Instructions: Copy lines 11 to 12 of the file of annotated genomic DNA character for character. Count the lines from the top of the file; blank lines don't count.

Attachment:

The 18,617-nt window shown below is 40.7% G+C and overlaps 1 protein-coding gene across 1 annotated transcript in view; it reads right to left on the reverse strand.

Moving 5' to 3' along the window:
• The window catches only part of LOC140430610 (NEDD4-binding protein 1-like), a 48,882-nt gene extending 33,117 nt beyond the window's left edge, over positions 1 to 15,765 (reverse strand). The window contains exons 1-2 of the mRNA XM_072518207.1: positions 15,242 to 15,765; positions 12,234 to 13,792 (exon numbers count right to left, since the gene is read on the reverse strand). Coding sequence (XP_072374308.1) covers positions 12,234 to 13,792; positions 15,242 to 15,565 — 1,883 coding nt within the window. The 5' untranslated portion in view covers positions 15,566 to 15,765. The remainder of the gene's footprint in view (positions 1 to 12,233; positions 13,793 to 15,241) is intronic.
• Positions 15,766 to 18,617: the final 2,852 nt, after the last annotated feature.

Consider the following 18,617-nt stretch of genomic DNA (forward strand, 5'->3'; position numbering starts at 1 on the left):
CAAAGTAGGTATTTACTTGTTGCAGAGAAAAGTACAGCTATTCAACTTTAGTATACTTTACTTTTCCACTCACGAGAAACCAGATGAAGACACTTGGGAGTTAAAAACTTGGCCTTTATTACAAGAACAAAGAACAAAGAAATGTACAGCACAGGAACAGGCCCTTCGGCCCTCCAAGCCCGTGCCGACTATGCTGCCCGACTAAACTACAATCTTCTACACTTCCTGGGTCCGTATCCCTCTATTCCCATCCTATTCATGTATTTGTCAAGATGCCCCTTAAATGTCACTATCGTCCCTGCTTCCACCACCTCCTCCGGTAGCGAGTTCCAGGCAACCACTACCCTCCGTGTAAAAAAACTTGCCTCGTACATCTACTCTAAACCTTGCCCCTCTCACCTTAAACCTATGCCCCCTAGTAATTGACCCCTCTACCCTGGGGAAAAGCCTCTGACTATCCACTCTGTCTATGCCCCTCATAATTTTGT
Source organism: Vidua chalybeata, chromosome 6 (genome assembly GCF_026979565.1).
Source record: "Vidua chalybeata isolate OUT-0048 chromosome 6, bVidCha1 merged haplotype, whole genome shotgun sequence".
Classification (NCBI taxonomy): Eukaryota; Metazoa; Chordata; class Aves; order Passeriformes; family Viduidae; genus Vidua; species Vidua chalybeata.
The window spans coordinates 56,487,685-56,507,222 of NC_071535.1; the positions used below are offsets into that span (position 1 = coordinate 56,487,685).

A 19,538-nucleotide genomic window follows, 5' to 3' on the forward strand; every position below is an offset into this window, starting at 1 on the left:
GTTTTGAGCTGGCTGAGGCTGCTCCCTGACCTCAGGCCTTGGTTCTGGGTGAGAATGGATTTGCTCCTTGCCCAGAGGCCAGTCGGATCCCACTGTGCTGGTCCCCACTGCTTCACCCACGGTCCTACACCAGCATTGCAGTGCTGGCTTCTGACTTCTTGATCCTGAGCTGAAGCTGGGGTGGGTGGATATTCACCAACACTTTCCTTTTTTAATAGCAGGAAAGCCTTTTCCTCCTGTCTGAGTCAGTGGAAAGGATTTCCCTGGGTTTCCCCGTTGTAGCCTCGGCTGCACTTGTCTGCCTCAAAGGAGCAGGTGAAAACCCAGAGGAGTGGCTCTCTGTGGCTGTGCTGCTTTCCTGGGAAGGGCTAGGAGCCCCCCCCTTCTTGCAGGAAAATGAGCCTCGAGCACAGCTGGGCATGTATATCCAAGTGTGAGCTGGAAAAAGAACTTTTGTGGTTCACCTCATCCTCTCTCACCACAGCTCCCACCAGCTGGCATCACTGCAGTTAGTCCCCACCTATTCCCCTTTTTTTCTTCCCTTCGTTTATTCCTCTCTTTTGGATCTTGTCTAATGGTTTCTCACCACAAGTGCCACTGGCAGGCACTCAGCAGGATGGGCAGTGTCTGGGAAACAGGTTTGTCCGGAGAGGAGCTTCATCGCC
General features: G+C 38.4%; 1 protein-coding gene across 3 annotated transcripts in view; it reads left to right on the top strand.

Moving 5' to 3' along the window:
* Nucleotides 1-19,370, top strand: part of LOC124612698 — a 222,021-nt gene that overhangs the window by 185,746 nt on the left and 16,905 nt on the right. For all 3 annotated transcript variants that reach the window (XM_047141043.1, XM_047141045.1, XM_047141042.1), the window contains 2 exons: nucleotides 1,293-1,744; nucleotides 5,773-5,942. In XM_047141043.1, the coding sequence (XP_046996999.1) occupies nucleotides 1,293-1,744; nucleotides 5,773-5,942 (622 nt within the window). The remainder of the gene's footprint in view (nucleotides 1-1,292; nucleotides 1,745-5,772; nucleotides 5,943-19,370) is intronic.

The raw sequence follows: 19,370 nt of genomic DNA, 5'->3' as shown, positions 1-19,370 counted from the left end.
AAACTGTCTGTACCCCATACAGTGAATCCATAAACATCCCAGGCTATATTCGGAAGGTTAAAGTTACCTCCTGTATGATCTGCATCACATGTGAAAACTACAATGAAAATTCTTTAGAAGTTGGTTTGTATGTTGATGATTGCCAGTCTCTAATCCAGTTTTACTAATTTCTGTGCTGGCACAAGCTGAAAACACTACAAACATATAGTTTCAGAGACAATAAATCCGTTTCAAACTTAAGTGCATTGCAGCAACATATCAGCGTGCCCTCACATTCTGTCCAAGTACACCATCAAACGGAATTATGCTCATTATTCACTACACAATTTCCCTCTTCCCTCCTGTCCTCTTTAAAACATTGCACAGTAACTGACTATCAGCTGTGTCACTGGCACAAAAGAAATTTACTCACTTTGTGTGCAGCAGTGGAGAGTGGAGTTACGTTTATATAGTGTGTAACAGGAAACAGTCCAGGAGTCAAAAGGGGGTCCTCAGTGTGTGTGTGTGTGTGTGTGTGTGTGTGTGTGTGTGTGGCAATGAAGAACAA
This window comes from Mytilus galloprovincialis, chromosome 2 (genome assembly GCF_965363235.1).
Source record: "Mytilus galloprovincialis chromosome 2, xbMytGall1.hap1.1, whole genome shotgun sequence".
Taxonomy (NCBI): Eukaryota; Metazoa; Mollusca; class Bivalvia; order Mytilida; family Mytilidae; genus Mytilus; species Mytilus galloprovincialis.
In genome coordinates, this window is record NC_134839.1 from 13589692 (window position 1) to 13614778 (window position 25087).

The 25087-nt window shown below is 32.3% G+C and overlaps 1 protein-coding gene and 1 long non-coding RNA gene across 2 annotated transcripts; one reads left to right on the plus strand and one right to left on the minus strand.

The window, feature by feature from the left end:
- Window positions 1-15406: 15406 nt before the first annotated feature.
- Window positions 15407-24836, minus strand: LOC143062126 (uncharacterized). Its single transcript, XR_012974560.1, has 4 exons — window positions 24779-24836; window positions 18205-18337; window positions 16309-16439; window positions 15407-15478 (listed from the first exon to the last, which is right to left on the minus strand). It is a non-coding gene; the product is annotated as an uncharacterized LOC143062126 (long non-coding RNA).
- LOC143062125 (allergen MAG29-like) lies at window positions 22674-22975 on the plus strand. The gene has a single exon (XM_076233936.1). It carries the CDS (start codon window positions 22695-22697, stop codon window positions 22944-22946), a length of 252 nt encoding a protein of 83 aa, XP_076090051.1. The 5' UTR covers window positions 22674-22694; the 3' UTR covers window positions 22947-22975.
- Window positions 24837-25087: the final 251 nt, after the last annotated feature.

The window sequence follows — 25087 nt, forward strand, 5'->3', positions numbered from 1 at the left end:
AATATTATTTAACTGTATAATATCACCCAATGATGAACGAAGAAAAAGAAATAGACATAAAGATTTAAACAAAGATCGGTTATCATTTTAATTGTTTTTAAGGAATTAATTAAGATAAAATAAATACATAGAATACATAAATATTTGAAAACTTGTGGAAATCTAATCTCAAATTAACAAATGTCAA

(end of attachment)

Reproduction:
A 19,538-nucleotide genomic window follows, 5' to 3' on the forward strand; every position below is an offset into this window, starting at 1 on the left:
GTTTTGAGCTGGCTGAGGCTGCTCCCTGACCTCAGGCCTTGGTTCTGGGTGAGAATGGATTTGCTCCTTGCCCAGAGGCCAGTCGGATCCCACTGTGCTGGTCCCCACTGCTTCACCCACGGTCCTACACCAGCATTGCAGTGCTGGCTTCTGACTTCTTGATCCTGAGCTGAAGCTGGGGTGGGTGGATATTCACCAACACTTTCCTTTTTTAATAGCAGGAAAGCCTTTTCCTCCTGTCTGAGTCAGTGGAAAGGATTTCCCTGGGTTTCCCCGTTGTAGCCTCGGCTGCACTTGTCTGCCTCAAAGGAGCAGGTGAAAACCCAGAGGAGTGGCTCTCTGTGGCTGTGCTGCTTTCCTGGGAAGGGCTAGGAGCCCCCCCCTTCTTGCAGGAAAATGAGCCTCGAGCACAGCTGGGCATGTATATCCAAGTGTGAGCTGGAAAAAGAACTTTTGTGGTTCACCTCATCCTCTCTCACCACAGCTCCCACCAGCTGGCATCACTGCAGTTAGTCCCCACCTATTCCCCTTTTTTTCTTCCCTTCGTTTATTCCTCTCTTTTGGATCTTGTCTAATGGTTTCTCACCACAAGTGCCACTGGCAGGCACTCAGCAGGATGGGCAGTGTCTGGGAAACAGGTTTGTCCGGAGAGGAGCTTCATCGCC